Do you think the a confederal system of government which featured during the Aburi conference in 1967, should be the solution to Nigeria’s political problem?
I understand your question to be whether we should look at the past to be able to build a solid future? We have not been serious in implementing the brilliant ideas, the collective wisdom we have. As I said, we need a system where the centre gives overall political direction while the regions work together, knowing full well that they have the autonomy to focus on what will be beneficial to them and extend to the entire country.
There are raging agitations for secession. We have call for Biafra in South- East, Oduduwa Republic in the South – West while the Middle – Belt does not agree with the co-North. Do you think secession is the answer?
We are not hearing the call for session for the first time. The North also threatened to secede from Nigeria before independence. The East actually seceded and we then had the civil war. So, nobody should be surprised to hear of any region or state threatening to secede. People cannot be forced to stay together without a space to at least debate the framework for staying together.
Forcing people to stay together is building a system that will eventually implode or explode. To me, the call is just to remind everybody that we need to come together to discuss how we should live together. I don’t believe that there should be secession in Nigeria. I believe in a situation where Africa should be one country and the present countries can be realigned as regions.
There is no strength in division. And there is no end to division once the trend is set in motion. Our people are disappointed with the current structure and are disappointed with the general leadership. When people look at the nature of things and find that their interests are not properly protected and statements are made to further belittle their characters and are called all sorts of names, then, you can expect reactions and responses.
If some people feel that they are totally marginalized, they will not keep quiet. Isaac Adaka Boro started a revolution in 1969 and called for a Niger Delta Republic. He and his colleagues decried the marginalization of the region as well as the ecological damage inflicted in the process of resource exploitation. They had legitimate reasons for standing up and demanding a place at the table.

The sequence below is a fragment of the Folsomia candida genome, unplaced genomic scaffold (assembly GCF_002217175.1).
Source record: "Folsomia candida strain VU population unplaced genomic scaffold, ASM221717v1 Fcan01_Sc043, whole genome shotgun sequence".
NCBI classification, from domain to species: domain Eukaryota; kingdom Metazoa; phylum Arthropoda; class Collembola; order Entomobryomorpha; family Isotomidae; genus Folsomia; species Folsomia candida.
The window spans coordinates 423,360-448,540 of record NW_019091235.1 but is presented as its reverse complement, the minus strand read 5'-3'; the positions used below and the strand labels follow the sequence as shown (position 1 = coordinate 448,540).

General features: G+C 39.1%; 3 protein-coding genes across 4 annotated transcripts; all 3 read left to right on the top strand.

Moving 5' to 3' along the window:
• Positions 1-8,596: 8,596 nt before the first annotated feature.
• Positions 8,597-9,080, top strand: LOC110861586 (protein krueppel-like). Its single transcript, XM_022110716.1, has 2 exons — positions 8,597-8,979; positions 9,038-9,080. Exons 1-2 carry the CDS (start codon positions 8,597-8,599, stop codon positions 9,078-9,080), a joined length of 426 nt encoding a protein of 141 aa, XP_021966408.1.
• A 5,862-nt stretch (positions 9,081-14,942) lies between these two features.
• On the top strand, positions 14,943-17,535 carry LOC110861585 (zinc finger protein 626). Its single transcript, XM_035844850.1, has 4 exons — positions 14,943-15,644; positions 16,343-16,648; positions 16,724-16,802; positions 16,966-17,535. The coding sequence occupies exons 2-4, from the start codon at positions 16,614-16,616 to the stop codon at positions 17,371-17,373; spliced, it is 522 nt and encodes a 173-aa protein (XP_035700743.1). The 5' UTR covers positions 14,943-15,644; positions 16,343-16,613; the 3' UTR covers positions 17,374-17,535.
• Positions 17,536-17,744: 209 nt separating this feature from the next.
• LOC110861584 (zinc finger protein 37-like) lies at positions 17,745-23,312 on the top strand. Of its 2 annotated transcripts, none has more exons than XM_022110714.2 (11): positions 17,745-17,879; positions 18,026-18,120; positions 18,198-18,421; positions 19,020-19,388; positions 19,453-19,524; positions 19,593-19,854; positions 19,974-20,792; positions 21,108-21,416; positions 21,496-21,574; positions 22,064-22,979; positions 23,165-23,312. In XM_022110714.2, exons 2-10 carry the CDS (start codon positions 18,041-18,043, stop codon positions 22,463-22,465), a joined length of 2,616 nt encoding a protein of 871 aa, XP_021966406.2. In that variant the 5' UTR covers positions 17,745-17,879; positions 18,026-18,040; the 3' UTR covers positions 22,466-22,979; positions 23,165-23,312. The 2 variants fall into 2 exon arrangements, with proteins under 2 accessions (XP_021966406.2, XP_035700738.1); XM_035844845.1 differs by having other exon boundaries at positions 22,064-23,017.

Everyone deserves to be respected and to have a say on how their environment is being treated. Every state or community should have 100 percent control of their resources. Nobody should be agitated about resource control because every part of the country is very well resourced. Every state or community should have total control of their resources and should thereafter agree on what what percentage should be paid as tax.
We can say you control your resources, but pay 50% or 90% as tax. That sense of ownership is critically important. The people own the resources and then willingly pay a tax. We need to compare the law on oil, and gas and the laws on solid minerals in the same country. The Solid Mineral Act of 2007 is a model that should be adopted for the oil and gas sector. As I said earlier, the oil and gas are fading resources.
The solid mineral law requires that before you mine in any community or in somebody’s compound, you would have to reach an agreement with the owners of that land on what activities would be carried out and how much you would pay as rent. , explaining what you want to do, There is also provision for community development as well as for mine site closure at the end of the lifespan of the mine.
The rents paid are to be reviewed every five years. But we don’t have all those when it comes to the oil and gas sector. There is injustice against communities in the oil and gas sector and this should be recognized. We must have a level playing ground in terms of resource utilization and agreement on what happens in anybody’s backyard.